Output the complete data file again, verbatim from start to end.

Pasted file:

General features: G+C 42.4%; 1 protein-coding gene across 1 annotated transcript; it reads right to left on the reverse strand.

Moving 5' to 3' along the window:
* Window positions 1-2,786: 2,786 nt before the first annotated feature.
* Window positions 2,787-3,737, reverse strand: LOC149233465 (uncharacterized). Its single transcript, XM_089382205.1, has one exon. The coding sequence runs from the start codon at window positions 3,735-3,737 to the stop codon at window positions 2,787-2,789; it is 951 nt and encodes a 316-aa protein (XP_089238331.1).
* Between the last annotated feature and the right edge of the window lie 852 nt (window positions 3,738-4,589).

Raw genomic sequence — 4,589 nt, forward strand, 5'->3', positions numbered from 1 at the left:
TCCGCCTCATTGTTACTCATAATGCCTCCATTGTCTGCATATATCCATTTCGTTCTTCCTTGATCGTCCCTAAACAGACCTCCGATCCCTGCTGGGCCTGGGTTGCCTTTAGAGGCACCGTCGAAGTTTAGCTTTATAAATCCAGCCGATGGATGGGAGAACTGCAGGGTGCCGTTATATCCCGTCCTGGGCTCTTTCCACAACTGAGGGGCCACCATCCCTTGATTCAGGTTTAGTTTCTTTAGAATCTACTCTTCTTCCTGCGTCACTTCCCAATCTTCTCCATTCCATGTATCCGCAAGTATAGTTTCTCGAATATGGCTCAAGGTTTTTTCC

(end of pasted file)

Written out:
General features: G+C 42.4%; 1 protein-coding gene across 1 annotated transcript; it reads right to left on the reverse strand.

Moving 5' to 3' along the window:
* Window positions 1-2,786: 2,786 nt before the first annotated feature.
* Window positions 2,787-3,737, reverse strand: LOC149233465 (uncharacterized). Its single transcript, XM_089382205.1, has one exon. The coding sequence runs from the start codon at window positions 3,735-3,737 to the stop codon at window positions 2,787-2,789; it is 951 nt and encodes a 316-aa protein (XP_089238331.1).
* Between the last annotated feature and the right edge of the window lie 852 nt (window positions 3,738-4,589).

Raw genomic sequence — 4,589 nt, forward strand, 5'->3', positions numbered from 1 at the left:
TCCGCCTCATTGTTACTCATAATGCCTCCATTGTCTGCATATATCCATTTCGTTCTTCCTTGATCGTCCCTAAACAGACCTCCGATCCCTGCTGGGCCTGGGTTGCCTTTAGAGGCACCGTCGAAGTTTAGCTTTATAAATCCAGCCGATGGATGGGAGAACTGCAGGGTGCCGTTATATCCCGTCCTGGGCTCTTTCCACAACTGAGGGGCCACCATCCCTTGATTCAGGTTTAGTTTCTTTAGAATCTACTCTTCTTCCTGCGTCACTTCCCAATCTTCTCCATTCCATGTATCCGCAAGTATAGTTTCTCGAATATGGCTCAAGGTTTTTTCC